Embrace all the wonderful emotions you will go through, and memories that come along with growing up. Take risks: it makes looking back worth all the hard work you put into getting where you want to be. 

Middle school to high school is a BIG change. One day, you go from being the kings and queens of the lower school to becoming the babies of the high school. It can be intimidating at first, but you get used to it. 

At a young age I was diagnosed with a learning disability. Having a learning disability throughout my years at school has not been easy. The stress of having to count the people ahead of me so I could practice the reading passage a couple times so I would not mess up in front of my friends was something I hated but had to do. This was not easy during middle school and especially not easy in high school. When it became apparent that I was falling behind I had to really work hard to stay at par with my peers. I made many sacrifices and spent countless hours with tutors making progress every day. The reason I am telling you this is because I had many opportunities to give up; all my friends would go to the park after school to play sports with each other while I had to go home and study; and believe me there was nothing I would have rather done than play with my friends all those years ago.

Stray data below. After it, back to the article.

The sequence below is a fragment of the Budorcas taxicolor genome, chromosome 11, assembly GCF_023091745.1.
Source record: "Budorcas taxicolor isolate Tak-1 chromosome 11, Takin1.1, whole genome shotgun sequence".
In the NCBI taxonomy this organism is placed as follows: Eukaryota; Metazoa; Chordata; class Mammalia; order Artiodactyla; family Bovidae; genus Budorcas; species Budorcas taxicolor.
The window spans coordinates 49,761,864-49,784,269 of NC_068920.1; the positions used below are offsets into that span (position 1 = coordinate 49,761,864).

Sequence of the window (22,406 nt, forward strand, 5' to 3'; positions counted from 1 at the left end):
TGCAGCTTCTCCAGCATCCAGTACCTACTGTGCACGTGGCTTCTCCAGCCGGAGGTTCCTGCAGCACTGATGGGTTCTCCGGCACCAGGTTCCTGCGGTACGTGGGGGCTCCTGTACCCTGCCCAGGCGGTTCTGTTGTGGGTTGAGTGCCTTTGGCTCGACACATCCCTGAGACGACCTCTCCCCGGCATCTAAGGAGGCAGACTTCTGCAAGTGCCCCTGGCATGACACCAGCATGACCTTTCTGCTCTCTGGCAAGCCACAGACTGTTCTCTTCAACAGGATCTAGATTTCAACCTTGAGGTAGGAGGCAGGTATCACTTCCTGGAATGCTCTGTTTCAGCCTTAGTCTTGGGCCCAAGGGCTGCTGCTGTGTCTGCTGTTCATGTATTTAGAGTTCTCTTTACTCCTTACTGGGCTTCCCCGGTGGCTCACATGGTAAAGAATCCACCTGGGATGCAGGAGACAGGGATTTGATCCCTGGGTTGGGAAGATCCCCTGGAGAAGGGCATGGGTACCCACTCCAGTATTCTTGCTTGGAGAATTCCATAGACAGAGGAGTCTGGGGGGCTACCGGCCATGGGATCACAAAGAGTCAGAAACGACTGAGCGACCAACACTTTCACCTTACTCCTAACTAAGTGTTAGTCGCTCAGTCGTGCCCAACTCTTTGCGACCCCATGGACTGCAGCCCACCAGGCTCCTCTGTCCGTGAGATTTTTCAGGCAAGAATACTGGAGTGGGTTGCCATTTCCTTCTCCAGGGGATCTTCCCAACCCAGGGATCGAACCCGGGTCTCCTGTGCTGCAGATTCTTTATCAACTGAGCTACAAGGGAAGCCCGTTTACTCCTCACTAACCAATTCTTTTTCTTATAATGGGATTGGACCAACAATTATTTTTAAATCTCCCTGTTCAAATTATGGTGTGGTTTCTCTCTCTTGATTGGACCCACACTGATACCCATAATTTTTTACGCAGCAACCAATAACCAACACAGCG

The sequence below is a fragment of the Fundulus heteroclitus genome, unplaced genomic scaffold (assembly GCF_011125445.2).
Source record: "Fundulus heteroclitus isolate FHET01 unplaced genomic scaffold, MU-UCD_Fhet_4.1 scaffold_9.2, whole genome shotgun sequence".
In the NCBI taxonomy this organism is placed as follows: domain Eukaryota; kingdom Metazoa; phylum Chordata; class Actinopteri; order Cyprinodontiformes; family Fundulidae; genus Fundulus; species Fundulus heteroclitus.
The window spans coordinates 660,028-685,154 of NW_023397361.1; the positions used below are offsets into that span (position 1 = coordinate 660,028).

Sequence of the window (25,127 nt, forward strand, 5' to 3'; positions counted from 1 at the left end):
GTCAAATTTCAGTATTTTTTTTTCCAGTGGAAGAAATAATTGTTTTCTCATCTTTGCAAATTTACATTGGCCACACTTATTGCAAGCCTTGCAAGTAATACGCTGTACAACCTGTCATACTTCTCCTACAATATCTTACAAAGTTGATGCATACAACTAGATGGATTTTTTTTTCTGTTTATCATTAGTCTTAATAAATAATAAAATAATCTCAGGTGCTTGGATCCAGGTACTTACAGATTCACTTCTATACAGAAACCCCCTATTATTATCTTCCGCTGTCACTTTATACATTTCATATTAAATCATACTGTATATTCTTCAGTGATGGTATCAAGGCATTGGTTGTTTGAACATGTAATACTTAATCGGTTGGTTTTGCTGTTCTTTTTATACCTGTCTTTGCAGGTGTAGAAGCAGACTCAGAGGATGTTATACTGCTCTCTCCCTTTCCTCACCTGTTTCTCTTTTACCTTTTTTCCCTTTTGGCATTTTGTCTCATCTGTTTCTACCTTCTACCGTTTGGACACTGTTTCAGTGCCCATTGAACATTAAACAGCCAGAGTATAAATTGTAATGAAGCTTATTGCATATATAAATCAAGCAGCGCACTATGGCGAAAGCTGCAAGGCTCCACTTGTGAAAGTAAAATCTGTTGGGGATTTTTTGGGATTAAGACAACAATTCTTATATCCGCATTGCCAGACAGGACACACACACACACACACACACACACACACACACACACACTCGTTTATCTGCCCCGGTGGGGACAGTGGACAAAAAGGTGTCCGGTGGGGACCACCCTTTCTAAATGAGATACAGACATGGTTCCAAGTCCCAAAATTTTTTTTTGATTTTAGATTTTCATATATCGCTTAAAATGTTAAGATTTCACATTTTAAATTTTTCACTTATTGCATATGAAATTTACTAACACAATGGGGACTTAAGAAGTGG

Think of it this way: life is like a bow and arrow, life might pull you back, but when it is done pulling you back it will release you forward and all the bad and negative will be behind you. 

Time went by too quickly, and hopefully this will not be the case for the rising freshman. I will say though: enjoy high school. Before you know it, one of you will be speaking up here in four years, going down memory lane and giving advice to the rising freshman. And believe me: it is hard to sum up all the memories and advice you have been given throughout the years within five to six minutes. 

As I stand here today, I want to finish off my speech with some advice for the class of 2023 and something to look forward to. 

Although we are going into uncharted waters, knowing little to nothing about what the future has in store for us, it is important to remember that others have gone into those uncharted waters and emerged stronger. I encourage us all to embrace the unknown and enjoy the next years of college; these will truly be the last years of being a kid. Make those memories we have always wanted to have, make not only your younger self proud but also your future self proud for having not missed the opportunities and wonderful experiences that lie ahead of all of us. Let us all have wonderful stories to tell each other ten years from now at our 2033 reunion. 

And finally, seniors, I leave you with this to look forward to within the near future; if you want to throw your teachers off balance by the end of this ceremony after we have been given our diplomas, we will technically be considered alumni meaning we can finally call our teachers by their first names; so Carol, Marisha, John, Jordan, Alex, Ilan, Mr. Marsh, and for all of the other teachers who’s first names I still need to learn: a heartfelt ‘thank you’ for the last four years. 

Thank you, and congratulations again to the class of 2023.